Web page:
Tax Reform

Americans are a hard-working bunch and should keep what they earn. Our ideas for tax reform reduce the burden of taxes while ensuring governments have the resources to focus on core responsibilities.

<p>Americans are a hard-working bunch and should keep what they earn. Our ideas for tax reform reduce the burden of taxes while ensuring governments have the resources to focus on core responsibilities. </p>

When it comes to economic policy, policymakers are increasingly looking to the two largest states in the nation as guides for what to do and what not to do. California and Texas represent nearly opposite visions for how to achieve prosperity.

Even though California is in an economic death spiral elected officials are looking for ways to tax carbon emissions, increase regulation, and they have basically refused to cut government spending. Meanwhile, Texas, with its welcoming business environment of no income tax and lighter regulation, is booming.

There are a number of excellent tax cuts in Governor Jan Brewer’s jobs bill that’s the focus of this week’s special legislative session. The corporate tax rate cut to 4.9 percent from roughly 7 percent gets us closer to being competitive with other states such as Colorado. The property tax cut finally reduces a heavy tax load that has been carried by businesses for too long.

But the bill also includes a “deal closing” fund, which uses grants of taxpayer money as an enticement to companies to relocate to Arizona. There are also tax credits for job creation.

It’s often said sequels are never as good as the original film. The same can be said of the recently-proposed multi-media tax credit (SB 1159) that is meant to replace the expired filmmaker tax credit. This sequel is a bad idea. And, in this case, the original was pretty terrible, too.

The tax credit is defended as a way to lure filmmakers to shoot their production in Arizona. Yet there’s no need to skip to the end of the screenplay to see how it ends: it’s a classic tale of corporate welfare.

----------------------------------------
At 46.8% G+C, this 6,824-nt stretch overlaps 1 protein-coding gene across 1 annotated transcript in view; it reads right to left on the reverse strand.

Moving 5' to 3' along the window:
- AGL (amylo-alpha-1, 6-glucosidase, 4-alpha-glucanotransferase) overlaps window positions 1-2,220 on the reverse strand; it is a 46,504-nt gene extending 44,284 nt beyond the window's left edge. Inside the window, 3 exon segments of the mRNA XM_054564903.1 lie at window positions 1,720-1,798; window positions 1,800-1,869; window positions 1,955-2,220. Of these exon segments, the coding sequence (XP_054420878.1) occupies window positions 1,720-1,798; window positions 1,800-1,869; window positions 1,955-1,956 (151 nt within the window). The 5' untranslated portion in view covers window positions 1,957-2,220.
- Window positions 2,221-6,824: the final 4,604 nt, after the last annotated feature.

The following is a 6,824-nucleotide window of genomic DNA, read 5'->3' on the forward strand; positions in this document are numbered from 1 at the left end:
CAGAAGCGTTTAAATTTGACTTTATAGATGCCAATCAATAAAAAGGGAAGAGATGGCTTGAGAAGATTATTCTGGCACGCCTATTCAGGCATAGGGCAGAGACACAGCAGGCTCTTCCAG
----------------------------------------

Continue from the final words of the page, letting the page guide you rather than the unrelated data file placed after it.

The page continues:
233 years ago, our forefathers brought forth a new nation partly because they were fed up with taxation without representation. Today we fittingly honor those men and women for their wisdom and self-sacrifice. They did more than pledge their lives, fortunes, and sacred honor: They knew they were making a compact with generations yet unborn.

On Tuesday, the Senate barely passed a bill that would permanently repeal the County Equalization Tax (CET) on property. Unfortunately, a gubernatorial veto is very likely.

In 2006, when the state was swimming in surplus funds, the tax was suspended for three years. The CET was one of the finance streams that flowed to schools. Since then, other state money has made up the difference to schools.

The mantra of Arizona legislators this session was “jobs, jobs, jobs” — certainly an important emphasis for any policymaker. But the desire to appear to be doing something, anything, to spur job growth sometimes sucked them into legislation that will be counterproductive to long-term economic growth.

The presidential candidates are promising some pretty pricey stuff. But you and I aren't going to have to pay for it. No, the free health care, free college, subsidized mortgages, and other goodies can be paid for by repealing President Bush's tax cuts for the rich.

Tax breaks for movie producers? As John Stossel has been known to quip, "Gimme a break!"

Recently a crowd gathered in front of the state capitol to announce support for legislation that would provide tax credits for movies made in Arizona. Rising star Hunter Gomez lamented his inability to do what he enjoys here at home, declaring "This is unacceptable and shouldn't be right." His youthful charm notwithstanding, he's wrong.

Arizona's Senate Finance Committee could prevent a record property tax hike next year by making permanent the repeal of the County Equalization Tax (CET). That tax, if it goes back into effect, will cost Arizonans $225 million in new property taxes. Every Arizonan will pay, including homeowners, business owners, and renters through their rent payments.

A recent article in the Wall Street Journal cites Arizona as one of 10 states looking to raise taxes. If policymakers hope to grow our way out of this recession by luring businesses to Arizona, stories like that don't help.